Dance music will save the world—or at least it can help alleviate the pain we feel while living in it. For the London born-and-raised singer, songwriter, and producer Sam George “SG” Lewis, that’s the motto behind his not yet announced—but very finished upcoming album. The 26 year old has carved out a cult following thanks to his soulful and masterful approach to creating dance music. His latest single, “Impact,” features the Robyn and Channel Tres, a Los Angeles songwriter and producer who opened for the Swedish singer during her Honey tour. The track is a monster of a dance record with a dark and exhilarating beat adorned by Tres’s raspy talk-like invitation to “get down” on the floor, topped off with Robyn‘s vocals.
Though Lewis’s natural habitat—the dancefloor—is no more (for the time being), there’s something to be said about the resilience of dance music and the people who keep making it, regardless of the existence of nightlife. Lewis, Robyn, and Tres are those people. A week before the single dropped, Lewis hopped on a Zoom call with his collaborators and friends Robyn and Tres to discuss the painstaking process of sharing music with other musicians like Diplo and Max Martin, one of “the greatest nights ever,” and why making dance music nourishes the soul.
SG LEWIS: Hey, Ernest. How are you doing?
ERNESTO MACIAS: Hi Sam, I’m doing great. How about you?
LEWIS: I’m great. I pretty much just finished the album. I feel weird. I don’t really know what to do with myself.
MACIAS: I guess you should feel excited. Relieved?
LEWIS: It’s a weird combination of relief, but then also not really knowing what to do with myself because this has been every day for nearly 18 months now. It’s just strange because you spend so much time with all the music and you know that everything on the album’s been my favorite thing at some point. That’s the thing that I’m holding onto now. I feel super proud of it and I’m just excited to share a lot of it, really. Where are you right now?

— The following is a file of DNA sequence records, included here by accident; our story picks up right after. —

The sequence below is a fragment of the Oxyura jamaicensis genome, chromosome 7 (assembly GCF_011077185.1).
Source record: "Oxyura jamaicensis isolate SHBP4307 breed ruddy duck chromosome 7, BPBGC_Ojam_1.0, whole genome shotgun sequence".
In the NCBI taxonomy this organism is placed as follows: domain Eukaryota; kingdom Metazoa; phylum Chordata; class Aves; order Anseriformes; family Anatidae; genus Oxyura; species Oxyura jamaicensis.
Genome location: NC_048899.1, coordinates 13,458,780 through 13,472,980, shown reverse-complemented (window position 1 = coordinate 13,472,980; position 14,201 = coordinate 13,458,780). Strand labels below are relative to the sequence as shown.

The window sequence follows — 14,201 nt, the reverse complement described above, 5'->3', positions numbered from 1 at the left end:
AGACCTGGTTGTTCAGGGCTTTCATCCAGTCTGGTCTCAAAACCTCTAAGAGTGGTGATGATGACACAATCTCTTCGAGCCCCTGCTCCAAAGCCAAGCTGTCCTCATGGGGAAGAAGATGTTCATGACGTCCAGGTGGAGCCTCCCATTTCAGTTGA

MACIAS: I’m in Brooklyn.
LEWIS: Oh, I love Brooklyn.
MACIAS: It’s a little weird right now, but it’s still Brooklyn.
LEWIS: Yo, Channel!
CHANNEL TRES: Channel Tres in the building. How are you doing, brother?
LEWIS: I’m good, man. How are you feeling?
TRES: I feel great. Just making music in quarantine.
LEWIS: How’s the project coming along?
TRES: It’s coming good, bro. I just did my mixer notes and all that stuff. I replaced a song just now. So it’s going well.
LEWIS: You feel like you’re getting quite close?
TRES: It’s definitely close. I had to take a break for a couple of days so my ears could rest. But it’s fun, man.
LEWIS: I can’t wait to hear it, man. Sometimes you have to get away from it for a bit, I guess. Bro, how was that back-to-back with Diplo?
TRES: It was great, man. He’s a cool dude. It was definitely a great moment for me. Diplo’s a legend, so just being in great company always feels good.
LEWIS: As it should be. It’s amazing to see those people really sitting up and taking notice of you now. Everyone’s joining the party.
TRES: You see me start up with CDJs and I got better and I can hang with someone like Diplo. I just learned how to use the loop button, so I’m good.
LEWIS: That’s my get out of jail free card
TRES: How are you feeling about your project?
LEWIS: Good, man. I’m just relieved. I was sat in front of it, and then I finally had that moment where I was like, “Shit, it’s done.” It feels like it’s an album and I’m super proud of it. It’s got my favorite music I’ve ever made on it. I’ve never done a full project. On an album, there’s a real commitment to a vision and I’m super proud. I’ve made the album I wanted to make. Now it’s just hoping that people are into it. I’m proud of it enough to be like I don’t really care particularly how it’s received.